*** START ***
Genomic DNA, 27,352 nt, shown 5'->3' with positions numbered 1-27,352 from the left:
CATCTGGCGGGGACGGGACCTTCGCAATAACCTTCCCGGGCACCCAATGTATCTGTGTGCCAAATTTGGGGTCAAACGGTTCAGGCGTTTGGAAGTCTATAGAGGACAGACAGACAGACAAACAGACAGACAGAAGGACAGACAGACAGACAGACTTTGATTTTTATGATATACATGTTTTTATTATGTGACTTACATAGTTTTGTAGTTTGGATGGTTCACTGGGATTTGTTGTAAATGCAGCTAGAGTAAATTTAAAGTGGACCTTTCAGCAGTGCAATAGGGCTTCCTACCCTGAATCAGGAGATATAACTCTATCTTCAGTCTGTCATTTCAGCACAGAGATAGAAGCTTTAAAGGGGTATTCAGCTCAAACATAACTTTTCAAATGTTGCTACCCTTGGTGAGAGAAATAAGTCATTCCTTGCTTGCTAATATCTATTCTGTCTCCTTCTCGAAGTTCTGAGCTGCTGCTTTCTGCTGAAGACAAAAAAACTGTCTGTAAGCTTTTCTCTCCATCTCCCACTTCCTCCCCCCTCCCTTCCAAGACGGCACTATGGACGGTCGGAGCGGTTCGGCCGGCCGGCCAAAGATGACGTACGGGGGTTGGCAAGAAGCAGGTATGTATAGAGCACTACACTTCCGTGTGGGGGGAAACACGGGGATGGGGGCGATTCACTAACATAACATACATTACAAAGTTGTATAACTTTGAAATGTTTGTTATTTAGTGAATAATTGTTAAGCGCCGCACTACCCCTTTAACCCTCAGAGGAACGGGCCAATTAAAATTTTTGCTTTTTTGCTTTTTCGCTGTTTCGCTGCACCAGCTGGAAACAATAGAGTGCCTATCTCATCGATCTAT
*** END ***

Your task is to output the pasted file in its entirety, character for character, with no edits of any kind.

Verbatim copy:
Genomic DNA, 27,352 nt, shown 5'->3' with positions numbered 1-27,352 from the left:
CATCTGGCGGGGACGGGACCTTCGCAATAACCTTCCCGGGCACCCAATGTATCTGTGTGCCAAATTTGGGGTCAAACGGTTCAGGCGTTTGGAAGTCTATAGAGGACAGACAGACAGACAAACAGACAGACAGAAGGACAGACAGACAGACAGACTTTGATTTTTATGATATACATGTTTTTATTATGTGACTTACATAGTTTTGTAGTTTGGATGGTTCACTGGGATTTGTTGTAAATGCAGCTAGAGTAAATTTAAAGTGGACCTTTCAGCAGTGCAATAGGGCTTCCTACCCTGAATCAGGAGATATAACTCTATCTTCAGTCTGTCATTTCAGCACAGAGATAGAAGCTTTAAAGGGGTATTCAGCTCAAACATAACTTTTCAAATGTTGCTACCCTTGGTGAGAGAAATAAGTCATTCCTTGCTTGCTAATATCTATTCTGTCTCCTTCTCGAAGTTCTGAGCTGCTGCTTTCTGCTGAAGACAAAAAAACTGTCTGTAAGCTTTTCTCTCCATCTCCCACTTCCTCCCCCCTCCCTTCCAAGACGGCACTATGGACGGTCGGAGCGGTTCGGCCGGCCGGCCAAAGATGACGTACGGGGGTTGGCAAGAAGCAGGTATGTATAGAGCACTACACTTCCGTGTGGGGGGAAACACGGGGATGGGGGCGATTCACTAACATAACATACATTACAAAGTTGTATAACTTTGAAATGTTTGTTATTTAGTGAATAATTGTTAAGCGCCGCACTACCCCTTTAACCCTCAGAGGAACGGGCCAATTAAAATTTTTGCTTTTTTGCTTTTTCGCTGTTTCGCTGCACCAGCTGGAAACAATAGAGTGCCTATCTCATCGATCTAT